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Babylondon
From the Wikipedia entry for ‘Babylondon’:

The name ‘Babylondon’ is a variant of the Greco-Roman Babilundinium (bab-ilûn-dinium, meaning “Gateway on the river of the gods”). It is an ancient city which continues to be important as an international centre of finance, politics, education, culture, entertainment, fashion and the arts. It is widely regarded as one of the world’s major global cities. It was the “holy city” of Babylondia and the seat of the Neo-Babylondonian Empire. In ancient texts the first part of the city’s name appears as ‘Babel’, interpreted by Genesis to mean “confusion”, from the verb balal, “to confuse”.

Babylondon has an estimated population of 7.5 million (as of 2005) and a metropolitan area population of between 12 and 14 million. Babylondon has an extremely cosmopolitan population, drawing from a diverse range of peoples, cultures and religions, speaking over 300 different languages at any one time. Residents of Babylondon are referred to as Babylondoners, or collocially as ‘Babies’, ‘Babelers’,‘Baps’ or ‘Badneys’.

The city is an international transport hub, a super-national virtual city and a major tourist destination, counting iconic landmarks such as the The House of the Common Age, The Babylondon Ear (an oversized ear-trumpet completed for the Millennium), The Tower of Babylondon, the replica Ishtar Broadgate and Mujelli-bingham Palace amongst its many attractions, along with famous institutions such as the Babylondian Museum and the recently constructed Biblioteca de Babel (the Library of Babel) near St Pancras Station. This new library, designed by the architect Sir Wilson Langford Laswitz, took over 20 years to build and is conceived as a universe in the form of a vast library containing all possible 410-page books that can be composed in a particular character set.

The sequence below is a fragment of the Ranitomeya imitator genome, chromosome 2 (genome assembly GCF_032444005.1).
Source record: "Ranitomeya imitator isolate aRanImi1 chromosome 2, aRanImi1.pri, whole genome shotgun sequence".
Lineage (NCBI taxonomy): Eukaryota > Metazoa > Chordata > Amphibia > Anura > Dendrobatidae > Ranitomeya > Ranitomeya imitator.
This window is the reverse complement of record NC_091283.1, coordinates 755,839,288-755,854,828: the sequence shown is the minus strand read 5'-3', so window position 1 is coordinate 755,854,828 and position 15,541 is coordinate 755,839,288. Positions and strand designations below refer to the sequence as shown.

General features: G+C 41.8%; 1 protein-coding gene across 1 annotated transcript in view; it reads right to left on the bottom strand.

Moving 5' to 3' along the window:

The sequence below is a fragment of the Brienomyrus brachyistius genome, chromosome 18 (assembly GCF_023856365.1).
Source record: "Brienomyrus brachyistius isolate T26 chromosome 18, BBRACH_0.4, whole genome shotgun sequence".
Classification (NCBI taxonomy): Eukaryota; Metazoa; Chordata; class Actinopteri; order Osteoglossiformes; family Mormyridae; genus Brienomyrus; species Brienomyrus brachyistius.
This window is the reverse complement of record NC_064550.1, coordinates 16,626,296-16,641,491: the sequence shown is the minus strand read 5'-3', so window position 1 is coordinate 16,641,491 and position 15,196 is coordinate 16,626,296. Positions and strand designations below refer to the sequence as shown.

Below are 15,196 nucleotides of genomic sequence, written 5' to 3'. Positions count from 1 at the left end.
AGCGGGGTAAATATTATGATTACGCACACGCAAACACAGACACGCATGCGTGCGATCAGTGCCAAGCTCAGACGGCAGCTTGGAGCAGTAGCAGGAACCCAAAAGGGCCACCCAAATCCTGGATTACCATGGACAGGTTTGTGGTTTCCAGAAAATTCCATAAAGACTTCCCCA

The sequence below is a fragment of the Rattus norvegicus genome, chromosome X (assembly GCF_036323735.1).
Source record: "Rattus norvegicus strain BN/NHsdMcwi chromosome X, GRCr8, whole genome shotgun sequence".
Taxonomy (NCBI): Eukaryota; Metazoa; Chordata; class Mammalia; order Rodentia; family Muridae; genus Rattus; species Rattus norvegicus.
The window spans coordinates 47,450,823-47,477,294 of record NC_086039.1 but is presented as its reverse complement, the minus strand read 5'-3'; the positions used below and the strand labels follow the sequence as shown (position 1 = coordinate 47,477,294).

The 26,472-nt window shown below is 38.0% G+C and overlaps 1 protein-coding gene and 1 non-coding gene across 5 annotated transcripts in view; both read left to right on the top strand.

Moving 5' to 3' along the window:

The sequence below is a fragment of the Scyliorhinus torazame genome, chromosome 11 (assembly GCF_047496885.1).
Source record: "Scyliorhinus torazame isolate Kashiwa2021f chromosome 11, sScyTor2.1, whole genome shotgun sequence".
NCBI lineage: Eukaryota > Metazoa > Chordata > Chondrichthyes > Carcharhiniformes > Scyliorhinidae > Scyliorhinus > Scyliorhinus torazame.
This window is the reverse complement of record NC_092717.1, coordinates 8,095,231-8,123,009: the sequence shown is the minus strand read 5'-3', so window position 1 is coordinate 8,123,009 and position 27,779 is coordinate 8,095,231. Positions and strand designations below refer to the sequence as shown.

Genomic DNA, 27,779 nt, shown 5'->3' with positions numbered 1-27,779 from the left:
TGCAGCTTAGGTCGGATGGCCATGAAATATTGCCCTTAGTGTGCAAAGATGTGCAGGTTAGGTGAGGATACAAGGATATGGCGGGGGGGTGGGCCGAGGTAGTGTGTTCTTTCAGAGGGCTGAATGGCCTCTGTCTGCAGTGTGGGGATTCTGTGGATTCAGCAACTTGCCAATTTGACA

The Tower of Babylondon is one of the city’s most ancient structures. According to the progressive rockband ‘Genesis’, mankind, after the deluge, travelled from the mountains of the North, where the ark had rested, and settled in ‘an estuary in the Southern Lands’. Here, they attempted to build a city and a tower ‘whose top might reach unto Heaven’ as a symbol of united humanity. The result was the Tower of Babylondon, initially left incomplete due to communication difficulties between the main contractor and the many sub-contractors. The Tower was finally completed by William the Communicator soon after his victory at the Battle of Hastings in 1066.

In recent times, many new towers have been erected in Babylondon. It is a Planning Regulation in the city that each new tower aims to reach heaven, but that each time the architect must adopt a different interpretation of what ‘heaven’ actually means. The architect of each new tower is required to explain and illustrate their unique interpretation in a detailed ‘Design and Access Statement’, six paper copies of which must be submitted to the Local Planning Authority as part of a detailed Planning Application. The ‘Design and Access Statement’ must include a combination of clear and unambiguous diagrams, sketches and 3D visualisations, presented to enable the Babylondian Planning Officers to assess the merits of the scheme.